Risk Registry

The Canadian Sport Risk Registry contains a number of common risks and is updated following each Risk Management Workshop. The risks and solutions are presented generically and anonymously, to provide insight for sport leaders to think differently about the risks that are ‘keeping them up at night’.

Conflict resolution management

The risk:

That a complaint, scandal, dispute, controversy or other incident between or among members will not be effectively handled and will escalate into a crisis.

Solutions:

  • Establish a sound policy framework to deal with dispute resolution (code of conduct, discipline policy, appeals policy, independent and professional dispute management). 
  • Have a crisis communication plan. 
  • Have ready access to external advisors (legal, harassment, risk management). 
  • Clarify jurisdictional issues (national, provincial, club, event) to ensure there is clarity around jurisdiction and authority. 
  • Establish good media relations in both official languages. 
  • Have a strategy in place to deal with issue and assign a trained spokesperson. 
  • Provide coaches and other key personnel with conflict resolution training and media training.  
  • Make it mandatory that national coaches are members of Coaches of Canada (thus binding them to a national code of ethics and disciplinary mechanism). 
  • Publish a comprehensive team manual containing all relevant policies and information for athletes and coaches. 
  • Prepare a briefing book for each major event and major team. 
  • Establish clear terms of reference and job descriptions for team leaders. 
  • Ensure proper internal communications with athletes. 
  • Establish and clarify the role of team captain (athlete) and provide greater education and training for this role. 
  • Offer media training to athletes, coaches, administrators, team personnel. 
  • Communicate with insurance provider to ensure appropriate coverage exists for these types of risks.
  • Declare as a True Sport organization to promote a positive image.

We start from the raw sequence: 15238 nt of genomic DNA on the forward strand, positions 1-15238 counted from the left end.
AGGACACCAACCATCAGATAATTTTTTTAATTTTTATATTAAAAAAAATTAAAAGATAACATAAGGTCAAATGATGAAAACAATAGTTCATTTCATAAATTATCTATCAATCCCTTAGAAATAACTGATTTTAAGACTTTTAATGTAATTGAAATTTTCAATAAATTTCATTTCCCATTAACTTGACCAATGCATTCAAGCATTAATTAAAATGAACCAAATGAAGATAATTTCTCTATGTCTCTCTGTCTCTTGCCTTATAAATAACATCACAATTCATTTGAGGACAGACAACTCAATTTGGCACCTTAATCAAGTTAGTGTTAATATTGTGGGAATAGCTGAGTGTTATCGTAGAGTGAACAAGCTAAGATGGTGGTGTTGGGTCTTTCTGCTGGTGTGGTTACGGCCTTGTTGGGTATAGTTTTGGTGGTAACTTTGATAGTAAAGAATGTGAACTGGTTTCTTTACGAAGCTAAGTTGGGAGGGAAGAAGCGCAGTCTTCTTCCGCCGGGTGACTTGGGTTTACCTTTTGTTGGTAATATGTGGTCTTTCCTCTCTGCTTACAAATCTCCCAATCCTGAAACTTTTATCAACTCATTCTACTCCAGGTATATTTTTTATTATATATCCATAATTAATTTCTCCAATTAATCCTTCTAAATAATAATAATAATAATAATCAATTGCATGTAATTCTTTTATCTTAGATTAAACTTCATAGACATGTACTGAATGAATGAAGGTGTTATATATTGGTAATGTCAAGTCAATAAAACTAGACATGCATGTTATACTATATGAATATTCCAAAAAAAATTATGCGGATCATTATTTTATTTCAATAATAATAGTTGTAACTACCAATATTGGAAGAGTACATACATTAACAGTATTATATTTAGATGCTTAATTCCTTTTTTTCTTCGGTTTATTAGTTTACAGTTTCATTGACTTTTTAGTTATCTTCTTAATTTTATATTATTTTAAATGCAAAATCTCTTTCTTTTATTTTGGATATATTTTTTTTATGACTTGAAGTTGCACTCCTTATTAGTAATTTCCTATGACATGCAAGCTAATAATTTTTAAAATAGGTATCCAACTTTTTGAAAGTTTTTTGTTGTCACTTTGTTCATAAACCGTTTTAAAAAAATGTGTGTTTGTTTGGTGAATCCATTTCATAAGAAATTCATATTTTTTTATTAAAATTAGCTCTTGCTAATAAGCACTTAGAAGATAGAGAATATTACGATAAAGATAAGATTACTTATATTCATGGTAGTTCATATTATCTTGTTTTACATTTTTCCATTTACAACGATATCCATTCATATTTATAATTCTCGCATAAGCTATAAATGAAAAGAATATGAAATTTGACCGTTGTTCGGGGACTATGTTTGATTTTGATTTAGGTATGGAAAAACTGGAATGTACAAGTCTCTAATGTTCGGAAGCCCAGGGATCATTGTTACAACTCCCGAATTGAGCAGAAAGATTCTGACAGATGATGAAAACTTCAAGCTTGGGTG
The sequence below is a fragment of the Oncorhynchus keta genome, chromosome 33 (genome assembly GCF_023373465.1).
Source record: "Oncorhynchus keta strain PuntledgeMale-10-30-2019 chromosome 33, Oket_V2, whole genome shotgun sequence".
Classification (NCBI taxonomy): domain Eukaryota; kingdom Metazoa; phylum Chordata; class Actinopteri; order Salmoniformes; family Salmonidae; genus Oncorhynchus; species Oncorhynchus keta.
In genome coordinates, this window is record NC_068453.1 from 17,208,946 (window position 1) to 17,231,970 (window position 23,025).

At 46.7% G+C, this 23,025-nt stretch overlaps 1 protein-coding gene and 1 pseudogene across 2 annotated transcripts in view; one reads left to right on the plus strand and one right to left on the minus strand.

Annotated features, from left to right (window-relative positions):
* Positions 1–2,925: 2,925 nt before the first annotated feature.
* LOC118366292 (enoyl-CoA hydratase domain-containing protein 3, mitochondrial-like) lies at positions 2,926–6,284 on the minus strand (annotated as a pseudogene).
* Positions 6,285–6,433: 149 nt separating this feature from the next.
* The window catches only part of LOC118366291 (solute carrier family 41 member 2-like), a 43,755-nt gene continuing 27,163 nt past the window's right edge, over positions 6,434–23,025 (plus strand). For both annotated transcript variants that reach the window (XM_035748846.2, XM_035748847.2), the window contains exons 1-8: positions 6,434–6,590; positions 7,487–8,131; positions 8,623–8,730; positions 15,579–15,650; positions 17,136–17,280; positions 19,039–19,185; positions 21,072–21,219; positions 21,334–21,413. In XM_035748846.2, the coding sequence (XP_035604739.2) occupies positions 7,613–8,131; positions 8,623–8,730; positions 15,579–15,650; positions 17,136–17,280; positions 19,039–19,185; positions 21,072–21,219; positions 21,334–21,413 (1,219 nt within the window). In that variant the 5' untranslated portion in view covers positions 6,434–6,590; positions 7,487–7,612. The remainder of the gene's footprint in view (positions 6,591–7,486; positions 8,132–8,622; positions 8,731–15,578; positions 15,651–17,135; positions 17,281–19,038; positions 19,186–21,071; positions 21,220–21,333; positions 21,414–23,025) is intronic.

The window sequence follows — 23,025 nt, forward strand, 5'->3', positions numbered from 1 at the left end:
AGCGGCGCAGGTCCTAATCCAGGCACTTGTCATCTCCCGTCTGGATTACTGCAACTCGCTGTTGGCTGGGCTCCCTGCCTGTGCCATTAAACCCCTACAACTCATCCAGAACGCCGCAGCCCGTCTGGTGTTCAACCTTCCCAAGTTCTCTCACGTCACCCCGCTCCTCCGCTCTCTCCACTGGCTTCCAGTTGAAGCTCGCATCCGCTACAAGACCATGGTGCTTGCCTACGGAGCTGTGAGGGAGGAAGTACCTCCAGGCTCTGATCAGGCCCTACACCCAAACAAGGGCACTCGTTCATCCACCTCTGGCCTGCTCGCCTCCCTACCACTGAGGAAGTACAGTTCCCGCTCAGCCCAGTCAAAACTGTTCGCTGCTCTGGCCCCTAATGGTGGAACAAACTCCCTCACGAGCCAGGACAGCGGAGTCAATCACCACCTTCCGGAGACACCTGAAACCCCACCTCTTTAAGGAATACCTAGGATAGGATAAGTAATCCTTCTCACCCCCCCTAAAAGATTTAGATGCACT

• Conduct a debriefing with executive team or senior management following any incident and document learnings, and adjust policies as needed.
  • Develop and communicate clear team selection and appeal processes.

Lack of inclusion

The risk:

Risk that all who want to participate in a sport activity do not feel safe or welcome.

Solutions:

  • Develop and implement policies for gender (e.g., girls on boys’ teams), transgender, and LGBTQ2S inclusion.
  • Connect with CAAWS to see what resources could be used to educate coaches and athletes on this issue.
  • Explore a campaign to sensitize coaches about the power of language and acceptable conduct.
  • Have effective code of conduct in place, and ability to implement disciplinary measures in a professional manner.
  • Be clear that the organization does not discriminate and welcomes of diversity.
  • Explore funding opportunities for athletes with financial challenges.

Managing competing priorities

The risk:

Not being able to determine or decide which projects or programs to prioritize, and which to decline or discontinue.

Solutions:

  • Use part-time staff, temporary staff, or contractors when appropriate.
  • Explore partnership opportunities with PTSOs to complete projects.
  • Invest only in programs that further the organization’s mission and vision.
  • Review strategic plan to reconcile which current priorities are

Poor alignment between NSO and PTSO

The risk:

Poor alignment of system resulted in disjointed planning, and confusion as to roles and responsibilities of NSO versus PSO in the sport delivery system.

Solutions:

  • Create customized Memoranda of Understanding (MOUs) with PTSOs. 
  • Encourage all PTSOs to align strategic plans with pillars of Canadian Sport Policy. 
  • Convene meetings of NSO and PTSOs to better coordinate planning efforts. 
  • Ensure clear terms of reference for all committees. 
  • Examine best practices of other NSOs to determine what works well to improve alignment of planning.
  • Collaborate with PTSOs on items that may or may not affect them.
  • Develop an issue specific communications plan.
  • During times of change, set realistic benchmarks with clearly communicated timelines.
  • For larger changes that affect all members, strike small committees involving PTSOs to ensure buy in and to assist with any transition issues.
  • Have regular scheduled meetings with PTSO EDs.
  • Offer PTSOs a workshop on policy management that encourages alignment with NSO policies.
  • Include PTSOs in NSO strategic plan development as a means to develop a sense of PTSO ownership and involvement.
  • Clearly define the roles of NSO, PTSO and other sport organizations to avoid duplication of efforts and jurisdictional conflicts.

Weak organizational structure

The risk:

Organization is not structured to optimize resource use and stakeholder services.

Solutions:

  • Review and update policies and procedures with regularity.
  • Strike staff or board committee, or sub-committee, to provide guidance and research current structure recommendations.
  • Publish current policies to ensure stakeholders have access.
  • Procure expertise (e.g., legal) to ensure updated policies are aligned.
  • Consider Club Excellence program.
  • Establish a set of corporate values and guidance principles.
  • Examine the actions of the international federation for successes and challenges.
  • Ensure athlete opinions and concerns are considered in decision making and strategic planning.